On November 19, 2014, the Pennsylvania Supreme Court issued its much-anticipated decision in Tincher v. Omega Flex, Inc. (No. 17 MAP 2013), in which it addresses the proper standard under Pennsylvania law for strict liability claims relating to allegedly defective products. Although the court declined to adopt the Restatement (Third) of Torts, it overruled its prior holding in Azzarello v. Black Brothers Company, 391 A.2d 1020 (Pa. 1978), which created roadblocks to the introduction by defendants of the reasonableness of their actions in designing products.
Strict liability for defective products developed from the social policy determination that the cost of injuries resulting from defective products should be borne by the manufacturers of the products rather than by the injured persons. For almost 50 years, strict liability under Pennsylvania law has been governed by Section 402A of the Second Restatement of Torts, which provides that "one who sells any product in a defective condition unreasonably dangerous to the user or consumer or to his property is subject to liability [for the harm caused] … ."
The term "unreasonably dangerous" naturally involves a balancing between what is reasonable and what is not, which is similar to the fault-based notions encompassed by negligence claims. However, in Azzarello, the Pennsylvania Supreme Court drew a bright line between strict liability and negligence causes of action. The court refused to permit defendants to offer evidence relating to the reasonableness of their actions or to permit juries to evaluate whether a product was "unreasonably dangerous." Judges made a preliminary finding of product defect without hearing the evidence at trial. Pennsylvania juries were instructed that a manufacturer is not an insurer of its products, although it is a guarantor of the safety of its products. Unfortunately, juries were given no guidance on the meaning of the terms "insurer" and "guarantor." As a consequence, Pennsylvania developed into a plaintiff-friendly jurisdiction for strict liability claims by eliminating the plaintiff's burden of showing that a product was "unreasonably dangerous" and by refusing to allow defendants to demonstrate that the utility of its products outweighed the risks of those products.
In Tincher, the Pennsylvania Supreme Court overruled the Azzarello decision, noting that the strict liability/negligence dichotomy under Pennsylvania law was not mandated by Section 402A of the Second Restatement and had proved to be unfair and unreasonable over time, particularly in design defect cases. In its place, the court adopted an alternative standard for determining whether a product is defective under Section 402A:
The plaintiff may prove defective condition by showing either that (1) the danger is unknowable and unacceptable to the average or ordinary consumer, or that (2) a reasonable person would conclude that the probability and seriousness of harm caused by the product outweigh the burden or costs of taking precautions. The burden of production and persuasion is by a preponderance of the evidence.
In reaching this pronouncement of the law of Pennsylvania, the court specifically declined to adopt the requirement set forth in the Restatement (Third) of Torts that would require a plaintiff to demonstrate that foreseeable risks could have been reduced or avoided by use of a reasonable alternative design. The court found that the decision whether or not to adopt the Restatement (Third) of Torts properly belonged to the legislature. In a concurring and dissenting opinion, Justices Saylor and Eakin indicated that they would have adopted the Restatement (Third) of Torts' alternative design requirement. The United States Court of Appeals had predicted that the Pennsylvania Supreme Court would adopt the Restatement (Third) of Torts. This had created a divergence between the law applied in state courts and federal courts. Now, it should not matter where a case is filed.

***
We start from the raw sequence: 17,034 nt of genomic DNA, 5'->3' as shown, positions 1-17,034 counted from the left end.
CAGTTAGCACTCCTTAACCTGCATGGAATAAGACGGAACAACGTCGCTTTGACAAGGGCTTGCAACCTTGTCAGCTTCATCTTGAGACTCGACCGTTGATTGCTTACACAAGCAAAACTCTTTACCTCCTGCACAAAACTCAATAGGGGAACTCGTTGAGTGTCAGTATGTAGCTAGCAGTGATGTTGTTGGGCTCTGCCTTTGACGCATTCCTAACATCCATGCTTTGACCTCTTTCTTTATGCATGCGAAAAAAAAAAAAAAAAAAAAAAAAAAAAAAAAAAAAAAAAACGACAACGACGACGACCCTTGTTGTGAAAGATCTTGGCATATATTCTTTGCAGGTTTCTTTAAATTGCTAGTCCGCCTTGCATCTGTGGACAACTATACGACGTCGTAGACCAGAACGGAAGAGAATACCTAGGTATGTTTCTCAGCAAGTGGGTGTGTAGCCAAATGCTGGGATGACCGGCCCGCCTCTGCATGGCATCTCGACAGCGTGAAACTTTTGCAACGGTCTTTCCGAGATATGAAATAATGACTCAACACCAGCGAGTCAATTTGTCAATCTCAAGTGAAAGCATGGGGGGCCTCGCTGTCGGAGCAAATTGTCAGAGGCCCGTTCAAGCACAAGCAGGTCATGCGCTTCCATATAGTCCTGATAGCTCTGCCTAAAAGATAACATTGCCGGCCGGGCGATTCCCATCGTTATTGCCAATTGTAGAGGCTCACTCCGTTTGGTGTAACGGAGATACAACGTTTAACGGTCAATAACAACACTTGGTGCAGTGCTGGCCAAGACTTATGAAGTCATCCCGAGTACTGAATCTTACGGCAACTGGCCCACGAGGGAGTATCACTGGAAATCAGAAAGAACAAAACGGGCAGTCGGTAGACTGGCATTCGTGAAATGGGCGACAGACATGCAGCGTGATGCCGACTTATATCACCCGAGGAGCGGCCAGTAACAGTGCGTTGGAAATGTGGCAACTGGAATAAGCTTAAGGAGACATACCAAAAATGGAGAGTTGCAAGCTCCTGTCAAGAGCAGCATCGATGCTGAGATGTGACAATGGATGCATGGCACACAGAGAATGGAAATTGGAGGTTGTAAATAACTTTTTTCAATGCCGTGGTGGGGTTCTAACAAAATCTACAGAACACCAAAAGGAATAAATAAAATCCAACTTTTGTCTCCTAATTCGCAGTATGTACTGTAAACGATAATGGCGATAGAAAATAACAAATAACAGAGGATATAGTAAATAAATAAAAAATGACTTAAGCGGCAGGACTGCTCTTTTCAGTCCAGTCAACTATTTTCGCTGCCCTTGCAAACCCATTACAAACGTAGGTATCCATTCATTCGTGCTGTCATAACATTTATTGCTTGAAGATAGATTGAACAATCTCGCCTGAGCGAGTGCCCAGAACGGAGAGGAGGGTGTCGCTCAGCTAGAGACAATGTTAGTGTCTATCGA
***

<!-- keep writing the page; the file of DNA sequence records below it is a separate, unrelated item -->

Interestingly, the court acknowledged that the proper allocation of risk between injured plaintiffs and manufacturers in the tort system is best determined by the Legislature. However, given the Legislature's failure to enact a law establishing the parameters of a strict liability claim, the court felt compelled to act. The court has often asked the Legislature to act on various issues it deems to be better suited for social policy decision-making. Whether the Pennsylvania Legislature will take up this invitation to act is unknown.
While the Tincher decision clarifies some issues regarding strict liability cases, there are many issues left to be determined by future case law. For example, the Pennsylvania Supreme Court did not adopt or endorse specific strict liability jury instructions. They will have to be developed on a case-by-case basis given the nature of the product and the claims. Nor did the court delineate the nature or type of evidence that will be admissible by plaintiffs and defendants to prove their claims or defenses. The admissibility of evidence relating to industry standards, alternative designs and known risks will have to be determined by trial courts with little guidance from the Tinchercourt. Moreover, the Tincher decision primarily addressed strict liability claims in the context of design defect allegations. Little guidance was provided regarding strict liability claims asserting failure-to-warn or manufacturing defect claims.
In short, the strict liability/negligence dichotomy established by Azzarello has been overruled and replaced with alternative consumer expectation or risk-utility tests. How these tests will develop under Pennsylvania law over the coming years will be an incremental process decided by the courts, but likely will be influenced by the creativity of both the plaintiffs' and defense bar.